Check's in the Mail -- State Tax Officials Refute Worries of Refund Delays

Reports that income tax refunds will be delayed are overblown, some states say.

ByABC News
March 12, 2010, 2:03 PM

March 12, 2010— -- There's no denying the multibillion-dollar budget gaps roiling state governments from Albany to Sacramento. But are reports of possible state income tax refund delays exaggerated?

At least a half dozen coffer-barren states, including New York, were reportedly considering freezing refunds as a way to offset cash flow problems, according to a story published Friday in USA Today, and which was picked up and displayed prominently by the Drudge Report, as well as by A similar state tax refund delay story ran earlier in the week on

But officials in New York insist that while there is currently a halt in the issuing of state refund checks, it is only for two more weeks, and only because the state cannot issue any more refunds until the new fiscal year starts on April 1.

By law, the state can only pay out a maximum of $1.25 billion in individual refunds in the current, 2009-2010, fiscal year, and that the cap, lowered by $500 million earlier this year, was reached.

"On April 1, we'll release that $500 million to around 700,000 individuals, with no other delays after that," Brad Maione, a spokesman for the New York State Department of Taxation and Finance told ABC News.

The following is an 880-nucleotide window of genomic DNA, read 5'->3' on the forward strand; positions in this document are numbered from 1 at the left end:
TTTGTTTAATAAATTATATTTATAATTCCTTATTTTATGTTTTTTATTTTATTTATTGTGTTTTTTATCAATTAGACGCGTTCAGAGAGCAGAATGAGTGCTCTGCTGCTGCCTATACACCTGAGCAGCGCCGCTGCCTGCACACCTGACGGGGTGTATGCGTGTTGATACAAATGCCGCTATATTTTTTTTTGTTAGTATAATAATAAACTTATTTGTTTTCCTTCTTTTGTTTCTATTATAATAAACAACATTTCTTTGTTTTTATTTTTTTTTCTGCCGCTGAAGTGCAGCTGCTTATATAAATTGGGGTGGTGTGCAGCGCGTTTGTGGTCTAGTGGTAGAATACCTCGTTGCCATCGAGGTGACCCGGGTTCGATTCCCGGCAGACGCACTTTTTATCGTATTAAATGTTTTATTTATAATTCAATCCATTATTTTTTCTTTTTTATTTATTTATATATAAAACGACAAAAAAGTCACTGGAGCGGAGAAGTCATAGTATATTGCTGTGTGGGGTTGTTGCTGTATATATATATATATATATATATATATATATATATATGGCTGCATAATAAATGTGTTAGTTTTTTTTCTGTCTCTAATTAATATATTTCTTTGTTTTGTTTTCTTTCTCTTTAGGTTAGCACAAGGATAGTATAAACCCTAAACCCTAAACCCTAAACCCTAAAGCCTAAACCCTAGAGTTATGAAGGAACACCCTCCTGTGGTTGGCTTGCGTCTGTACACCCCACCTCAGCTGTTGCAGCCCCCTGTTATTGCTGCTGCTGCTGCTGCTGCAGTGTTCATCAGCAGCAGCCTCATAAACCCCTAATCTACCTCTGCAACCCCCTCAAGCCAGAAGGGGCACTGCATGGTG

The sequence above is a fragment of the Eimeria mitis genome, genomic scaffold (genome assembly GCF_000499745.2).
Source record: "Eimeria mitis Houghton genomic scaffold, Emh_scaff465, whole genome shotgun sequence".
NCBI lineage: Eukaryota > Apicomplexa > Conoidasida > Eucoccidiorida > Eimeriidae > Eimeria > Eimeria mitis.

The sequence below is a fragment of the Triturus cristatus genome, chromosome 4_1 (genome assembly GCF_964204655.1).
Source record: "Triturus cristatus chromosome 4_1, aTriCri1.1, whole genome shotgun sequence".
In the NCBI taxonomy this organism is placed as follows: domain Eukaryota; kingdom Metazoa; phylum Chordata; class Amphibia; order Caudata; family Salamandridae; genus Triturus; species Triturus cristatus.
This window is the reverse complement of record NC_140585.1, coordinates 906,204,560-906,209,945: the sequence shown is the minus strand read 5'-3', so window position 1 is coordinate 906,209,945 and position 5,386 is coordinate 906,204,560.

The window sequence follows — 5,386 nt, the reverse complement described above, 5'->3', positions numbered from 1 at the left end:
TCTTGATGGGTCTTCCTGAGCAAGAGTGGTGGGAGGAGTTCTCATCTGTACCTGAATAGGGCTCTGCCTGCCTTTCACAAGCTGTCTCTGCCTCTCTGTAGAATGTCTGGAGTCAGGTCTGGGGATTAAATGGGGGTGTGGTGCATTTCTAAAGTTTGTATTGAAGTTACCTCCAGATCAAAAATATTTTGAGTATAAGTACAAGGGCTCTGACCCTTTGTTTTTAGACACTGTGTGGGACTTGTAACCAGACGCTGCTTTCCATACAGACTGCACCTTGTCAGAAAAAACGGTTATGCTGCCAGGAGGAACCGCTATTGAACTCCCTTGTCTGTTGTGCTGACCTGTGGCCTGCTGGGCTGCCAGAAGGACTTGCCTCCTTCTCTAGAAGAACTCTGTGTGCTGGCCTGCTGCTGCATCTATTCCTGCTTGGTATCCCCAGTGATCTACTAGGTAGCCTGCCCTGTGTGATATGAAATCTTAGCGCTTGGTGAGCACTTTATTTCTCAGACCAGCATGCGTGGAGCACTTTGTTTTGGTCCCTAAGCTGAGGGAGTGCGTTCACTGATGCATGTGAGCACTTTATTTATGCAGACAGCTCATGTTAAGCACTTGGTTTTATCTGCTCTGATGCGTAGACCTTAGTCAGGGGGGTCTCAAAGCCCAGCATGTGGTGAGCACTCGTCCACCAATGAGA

A spokesman for New York Gov. David Paterson's budget office explained that the idea of further delaying the payment of that $500 million had been considered as a way to free up cash to close a $9 billion budget shortfall, but the governor withdrew the idea. Paterson's spokesman deferred to Maione who stressed the refund money will be released April 1, as planned.

Meanwhile, in California, which currently faces around a $6 billion budget gap, the state controller, John Chiang, said earlier in the week that state tax refunds would not be delayed this year. California was forced to delay refunds last year.

Only four states, Alabama, Hawaii, Kansas and North Carolina have expressly indicated that tax refunds will or could possibly be delayed, according to Sujit CanagaRetna, senior fiscal analyst at The Council of State Governments.

Nine states have no state income tax: Alaska, Florida, Nevada, South Dakota, Texas, Washington and Wyoming.

Interviews with spokespeople and officials at many of the largest state taxation departments – including in states facing the most significant budget gaps – revealed a much less gloomier picture.